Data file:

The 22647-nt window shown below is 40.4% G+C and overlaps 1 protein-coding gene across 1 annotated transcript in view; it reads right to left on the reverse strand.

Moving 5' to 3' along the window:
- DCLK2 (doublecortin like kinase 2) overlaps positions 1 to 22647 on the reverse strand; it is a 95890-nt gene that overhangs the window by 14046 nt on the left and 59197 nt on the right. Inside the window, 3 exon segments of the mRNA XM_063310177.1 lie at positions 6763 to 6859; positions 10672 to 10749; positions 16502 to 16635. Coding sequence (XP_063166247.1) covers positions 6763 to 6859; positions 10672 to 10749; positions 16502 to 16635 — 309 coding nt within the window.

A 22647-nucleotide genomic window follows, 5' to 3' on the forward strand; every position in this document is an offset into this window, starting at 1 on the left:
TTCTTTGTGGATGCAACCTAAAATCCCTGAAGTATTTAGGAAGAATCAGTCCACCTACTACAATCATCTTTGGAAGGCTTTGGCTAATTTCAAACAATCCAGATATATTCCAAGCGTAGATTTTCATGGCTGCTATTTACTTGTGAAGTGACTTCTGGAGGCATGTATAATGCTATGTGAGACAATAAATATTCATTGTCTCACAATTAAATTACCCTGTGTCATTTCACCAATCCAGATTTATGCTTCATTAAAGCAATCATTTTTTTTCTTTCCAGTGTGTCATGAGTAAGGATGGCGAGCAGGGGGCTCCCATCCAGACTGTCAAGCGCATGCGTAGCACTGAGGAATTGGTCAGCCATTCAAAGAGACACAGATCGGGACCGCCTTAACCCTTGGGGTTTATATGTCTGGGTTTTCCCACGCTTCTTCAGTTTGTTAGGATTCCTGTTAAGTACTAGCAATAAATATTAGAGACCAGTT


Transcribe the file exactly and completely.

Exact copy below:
The 22647-nt window shown below is 40.4% G+C and overlaps 1 protein-coding gene across 1 annotated transcript in view; it reads right to left on the reverse strand.

Moving 5' to 3' along the window:
- DCLK2 (doublecortin like kinase 2) overlaps positions 1 to 22647 on the reverse strand; it is a 95890-nt gene that overhangs the window by 14046 nt on the left and 59197 nt on the right. Inside the window, 3 exon segments of the mRNA XM_063310177.1 lie at positions 6763 to 6859; positions 10672 to 10749; positions 16502 to 16635. Coding sequence (XP_063166247.1) covers positions 6763 to 6859; positions 10672 to 10749; positions 16502 to 16635 — 309 coding nt within the window.

A 22647-nucleotide genomic window follows, 5' to 3' on the forward strand; every position in this document is an offset into this window, starting at 1 on the left:
TTCTTTGTGGATGCAACCTAAAATCCCTGAAGTATTTAGGAAGAATCAGTCCACCTACTACAATCATCTTTGGAAGGCTTTGGCTAATTTCAAACAATCCAGATATATTCCAAGCGTAGATTTTCATGGCTGCTATTTACTTGTGAAGTGACTTCTGGAGGCATGTATAATGCTATGTGAGACAATAAATATTCATTGTCTCACAATTAAATTACCCTGTGTCATTTCACCAATCCAGATTTATGCTTCATTAAAGCAATCATTTTTTTTCTTTCCAGTGTGTCATGAGTAAGGATGGCGAGCAGGGGGCTCCCATCCAGACTGTCAAGCGCATGCGTAGCACTGAGGAATTGGTCAGCCATTCAAAGAGACACAGATCGGGACCGCCTTAACCCTTGGGGTTTATATGTCTGGGTTTTCCCACGCTTCTTCAGTTTGTTAGGATTCCTGTTAAGTACTAGCAATAAATATTAGAGACCAGTT